"I like to talk about it," said 11-year-old Jacob. "It makes me feel better when I'm sad about missing my friends."
I guess we are lucky this way; more broadly, I think that returning to a place we like and where we have roots has greatly eased our transition. I really like most of the people around here and thus have avoided the pitfalls mentioned by many -- ably described by Mr. Godinez as struggling to fit in amongst "people who had little or no notion of or interest in the other worlds.
"The Sunday football scores, the gag lines of the latest Seinfeld, whether to buy a fourth television -- these concerns seemed so banal after experiencing devaluation in Venezuela, security and politics in Sao Paulo, the collapse of Communism in Eastern Europe, or getting your children acclimated to French public schools," wrote Mr. Godinez, who has relocated internationally five times. "One was privileged to be swimming in deeper waters, making it very difficult to come back to the thoroughly protected, simplified environment of home living. The U.S. is a great country, and it is where my Brazilian wife prefers to be, but my own re-acclimation was much more difficult."
He was not the only correspondent to note that a foreign-born spouse had an easier time readjusting to life in the U.S. than the native partner. The most extreme example was Derek Bloom, who said that he "totally failed" in his own attempt to battle repatriation blues after a dozen years in Russia. When he was offered a job back in Moscow last year, he couldn't say no, but his Russian wife had other ideas and has remained in their house in Virginia.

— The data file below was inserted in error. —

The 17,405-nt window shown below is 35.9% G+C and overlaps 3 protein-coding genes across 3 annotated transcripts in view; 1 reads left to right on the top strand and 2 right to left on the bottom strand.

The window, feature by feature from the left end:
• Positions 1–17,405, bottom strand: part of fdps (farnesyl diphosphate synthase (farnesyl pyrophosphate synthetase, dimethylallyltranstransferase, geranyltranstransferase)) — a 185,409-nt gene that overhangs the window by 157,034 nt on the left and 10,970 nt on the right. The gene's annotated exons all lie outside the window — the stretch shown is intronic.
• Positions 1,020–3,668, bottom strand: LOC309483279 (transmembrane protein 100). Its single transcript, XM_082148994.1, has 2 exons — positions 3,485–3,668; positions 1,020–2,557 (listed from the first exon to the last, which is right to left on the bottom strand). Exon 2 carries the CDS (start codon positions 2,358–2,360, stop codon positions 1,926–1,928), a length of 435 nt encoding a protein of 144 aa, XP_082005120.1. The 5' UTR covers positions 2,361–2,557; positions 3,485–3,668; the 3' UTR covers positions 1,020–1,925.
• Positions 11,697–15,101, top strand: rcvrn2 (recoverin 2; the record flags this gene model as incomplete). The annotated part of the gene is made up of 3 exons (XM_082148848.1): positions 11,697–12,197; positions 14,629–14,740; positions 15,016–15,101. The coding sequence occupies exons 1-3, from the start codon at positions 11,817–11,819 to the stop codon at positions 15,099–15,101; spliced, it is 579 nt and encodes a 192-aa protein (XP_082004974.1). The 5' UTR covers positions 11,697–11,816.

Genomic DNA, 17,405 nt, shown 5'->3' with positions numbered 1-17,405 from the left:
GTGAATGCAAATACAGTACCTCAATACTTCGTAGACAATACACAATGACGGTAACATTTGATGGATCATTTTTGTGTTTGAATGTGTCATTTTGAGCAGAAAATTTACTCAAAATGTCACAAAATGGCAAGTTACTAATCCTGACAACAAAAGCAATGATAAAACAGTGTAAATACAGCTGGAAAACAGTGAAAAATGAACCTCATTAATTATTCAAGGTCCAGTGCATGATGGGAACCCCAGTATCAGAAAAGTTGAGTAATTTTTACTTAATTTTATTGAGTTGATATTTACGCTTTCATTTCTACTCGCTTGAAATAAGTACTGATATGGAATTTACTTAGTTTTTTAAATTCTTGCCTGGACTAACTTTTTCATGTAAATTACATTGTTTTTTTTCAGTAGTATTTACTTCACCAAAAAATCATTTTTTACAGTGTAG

"The house she is living in is a 10-minute walk from another house I have in Vienna where my first (American) wife, now remarried, lives with my sons -- she could not adjust to living in Moscow. So, my wife and my ex-wife live there and have friendly relations and I live here, returning to DC every other month while my wife travels here on the same, rotating schedule. There is a lot about living in Moscow that I love and do not want to let go of, so I am trying to solve the puzzle by keeping a life going in both places."
Mr. Bloom's situation proves the old adage, "life is complicated" -- maybe even more so for expats. ***